impose the death sentence if Mann is found guilty.
was decided by Mugabe's need for oil, not by the legal arguments," a
legal expert in Harare told the Guardian yesterday. "As soon as we
started getting shipments of oil from Equatorial Guinea, Mann's
extradition was assured."
If Mann is taken to Malabo he will join
the five South African plotters who remain in Black Beach, including
his main associate, the former South African soldier Nick du Toit. They
are serving up to 34 years and have complained of poor food, constant
shackling, lack of medical help and, in the first weeks, repeated
Of the more than 80 men convicted of the coup plot only six remain in prison: Simon Mann
in Zimbabwe and five South Africans in Equatorial Guinea. All the other
69 mercenaries arrested with Mann at Harare international airport
served less than one year in jail after pleading guilty to charges of
violating Zimbabwe's immigration and civil aviation laws.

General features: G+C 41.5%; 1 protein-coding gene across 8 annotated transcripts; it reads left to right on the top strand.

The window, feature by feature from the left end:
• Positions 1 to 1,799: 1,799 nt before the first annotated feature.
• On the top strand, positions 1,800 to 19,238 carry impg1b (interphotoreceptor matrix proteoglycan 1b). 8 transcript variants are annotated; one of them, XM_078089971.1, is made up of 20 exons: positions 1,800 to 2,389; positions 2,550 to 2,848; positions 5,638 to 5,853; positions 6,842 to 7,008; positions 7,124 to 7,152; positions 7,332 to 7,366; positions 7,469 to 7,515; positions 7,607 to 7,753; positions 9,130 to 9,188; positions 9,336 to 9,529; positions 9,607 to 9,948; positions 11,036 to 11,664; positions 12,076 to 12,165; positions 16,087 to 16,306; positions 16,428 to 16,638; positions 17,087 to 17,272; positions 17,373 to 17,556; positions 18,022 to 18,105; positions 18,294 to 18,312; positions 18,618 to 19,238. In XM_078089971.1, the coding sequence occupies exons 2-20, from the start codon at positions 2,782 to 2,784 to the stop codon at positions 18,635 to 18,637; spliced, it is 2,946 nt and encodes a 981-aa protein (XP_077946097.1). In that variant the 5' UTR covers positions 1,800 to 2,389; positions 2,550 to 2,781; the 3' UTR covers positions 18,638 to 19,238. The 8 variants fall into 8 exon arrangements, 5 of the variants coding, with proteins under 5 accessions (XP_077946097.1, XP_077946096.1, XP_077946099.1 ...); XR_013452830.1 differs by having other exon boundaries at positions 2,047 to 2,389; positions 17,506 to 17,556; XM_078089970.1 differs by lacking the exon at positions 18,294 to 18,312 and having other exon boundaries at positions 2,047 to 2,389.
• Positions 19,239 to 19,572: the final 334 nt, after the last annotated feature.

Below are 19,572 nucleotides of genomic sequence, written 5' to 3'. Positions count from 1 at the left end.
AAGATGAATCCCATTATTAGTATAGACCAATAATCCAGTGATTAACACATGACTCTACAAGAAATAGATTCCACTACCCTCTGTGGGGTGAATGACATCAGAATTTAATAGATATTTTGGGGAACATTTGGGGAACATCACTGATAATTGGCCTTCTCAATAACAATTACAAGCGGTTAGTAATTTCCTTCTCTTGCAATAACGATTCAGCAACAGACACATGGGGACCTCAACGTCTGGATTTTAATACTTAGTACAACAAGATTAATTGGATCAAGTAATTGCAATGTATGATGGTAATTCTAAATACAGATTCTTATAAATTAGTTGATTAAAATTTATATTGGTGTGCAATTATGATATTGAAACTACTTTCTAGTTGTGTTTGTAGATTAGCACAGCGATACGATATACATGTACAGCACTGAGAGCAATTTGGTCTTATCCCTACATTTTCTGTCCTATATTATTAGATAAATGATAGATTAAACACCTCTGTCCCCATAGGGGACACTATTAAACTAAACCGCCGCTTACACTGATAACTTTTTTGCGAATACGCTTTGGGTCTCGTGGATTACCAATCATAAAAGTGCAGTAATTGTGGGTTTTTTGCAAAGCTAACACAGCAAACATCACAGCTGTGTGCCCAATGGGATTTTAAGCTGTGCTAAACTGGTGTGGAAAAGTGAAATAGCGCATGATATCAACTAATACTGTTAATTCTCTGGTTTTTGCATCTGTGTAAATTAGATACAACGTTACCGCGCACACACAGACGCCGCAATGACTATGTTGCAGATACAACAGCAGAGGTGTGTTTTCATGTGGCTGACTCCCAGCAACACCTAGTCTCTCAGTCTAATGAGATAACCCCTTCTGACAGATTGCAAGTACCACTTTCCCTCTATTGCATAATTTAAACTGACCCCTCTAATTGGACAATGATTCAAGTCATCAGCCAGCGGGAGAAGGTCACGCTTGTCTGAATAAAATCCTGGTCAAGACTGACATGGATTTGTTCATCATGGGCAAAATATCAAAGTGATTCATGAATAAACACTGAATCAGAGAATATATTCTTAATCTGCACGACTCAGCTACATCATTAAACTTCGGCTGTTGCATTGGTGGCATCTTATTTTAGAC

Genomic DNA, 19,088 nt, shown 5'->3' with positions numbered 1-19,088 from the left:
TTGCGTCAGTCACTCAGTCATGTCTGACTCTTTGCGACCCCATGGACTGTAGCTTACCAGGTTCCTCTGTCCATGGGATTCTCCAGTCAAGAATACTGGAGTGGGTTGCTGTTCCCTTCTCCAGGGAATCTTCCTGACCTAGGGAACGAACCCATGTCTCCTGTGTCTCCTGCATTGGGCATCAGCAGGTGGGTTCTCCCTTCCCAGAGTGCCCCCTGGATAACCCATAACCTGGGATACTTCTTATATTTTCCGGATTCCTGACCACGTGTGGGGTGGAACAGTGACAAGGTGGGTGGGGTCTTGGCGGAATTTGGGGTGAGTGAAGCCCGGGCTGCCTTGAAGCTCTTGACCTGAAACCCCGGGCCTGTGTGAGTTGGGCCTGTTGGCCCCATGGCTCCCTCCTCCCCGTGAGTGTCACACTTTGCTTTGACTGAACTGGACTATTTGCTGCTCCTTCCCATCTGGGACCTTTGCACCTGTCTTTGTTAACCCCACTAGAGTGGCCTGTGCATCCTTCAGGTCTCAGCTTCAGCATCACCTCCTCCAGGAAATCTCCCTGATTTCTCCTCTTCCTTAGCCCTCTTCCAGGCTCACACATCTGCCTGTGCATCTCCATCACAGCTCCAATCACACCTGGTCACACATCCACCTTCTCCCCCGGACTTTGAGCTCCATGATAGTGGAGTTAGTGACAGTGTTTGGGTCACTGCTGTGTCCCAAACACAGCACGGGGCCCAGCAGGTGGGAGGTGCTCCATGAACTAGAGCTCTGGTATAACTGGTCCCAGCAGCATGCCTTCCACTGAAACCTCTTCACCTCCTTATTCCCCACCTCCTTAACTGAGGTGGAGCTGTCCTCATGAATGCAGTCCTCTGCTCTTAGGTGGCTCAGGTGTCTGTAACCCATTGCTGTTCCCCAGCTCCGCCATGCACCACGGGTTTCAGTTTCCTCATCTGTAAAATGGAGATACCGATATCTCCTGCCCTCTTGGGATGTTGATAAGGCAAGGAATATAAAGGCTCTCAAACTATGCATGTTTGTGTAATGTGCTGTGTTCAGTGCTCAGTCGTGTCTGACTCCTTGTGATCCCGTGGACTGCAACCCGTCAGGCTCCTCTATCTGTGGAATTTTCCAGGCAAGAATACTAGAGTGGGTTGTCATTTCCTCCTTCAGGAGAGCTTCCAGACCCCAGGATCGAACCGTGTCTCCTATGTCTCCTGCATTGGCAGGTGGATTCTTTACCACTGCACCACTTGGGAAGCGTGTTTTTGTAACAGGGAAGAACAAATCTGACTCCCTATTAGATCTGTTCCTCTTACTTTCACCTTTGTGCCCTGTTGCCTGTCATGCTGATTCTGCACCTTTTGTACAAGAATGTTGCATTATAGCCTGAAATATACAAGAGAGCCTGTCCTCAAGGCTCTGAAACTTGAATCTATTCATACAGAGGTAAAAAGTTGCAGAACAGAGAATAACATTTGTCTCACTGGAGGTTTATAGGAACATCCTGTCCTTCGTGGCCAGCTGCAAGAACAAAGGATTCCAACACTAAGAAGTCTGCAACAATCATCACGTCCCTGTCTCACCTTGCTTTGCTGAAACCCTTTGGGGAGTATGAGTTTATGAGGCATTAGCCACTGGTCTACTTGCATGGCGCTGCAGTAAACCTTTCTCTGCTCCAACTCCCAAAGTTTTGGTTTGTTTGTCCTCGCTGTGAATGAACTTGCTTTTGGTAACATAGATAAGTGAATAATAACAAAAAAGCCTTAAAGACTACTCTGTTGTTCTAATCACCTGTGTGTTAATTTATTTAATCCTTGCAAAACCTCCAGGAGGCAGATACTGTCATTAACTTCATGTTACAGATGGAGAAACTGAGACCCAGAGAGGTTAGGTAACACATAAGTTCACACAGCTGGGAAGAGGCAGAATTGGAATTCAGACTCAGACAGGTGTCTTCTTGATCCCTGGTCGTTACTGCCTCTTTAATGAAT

Equatorial Guinea, six Armenian aircrew, allegedly part of the
conspiracy, were given a presidential pardon. Five others, including
Mann's main co-conspirator, Nick du Toit, are serving up to 34 years in the notorious Black Beach prison.
In 2005, Sir Mark Thatcher
pleaded guilty in South Africa to helping to finance the sale of a
helicopter to be used in the attack. In a plea bargain he was fined and
given a four-year suspended sentence. But most of the other figures
behind the coup attempt escaped, including the exiled politician Severo Moto. Lord Archer has not confirmed if he was the JH Archer who donated $135,000 to Mann's account.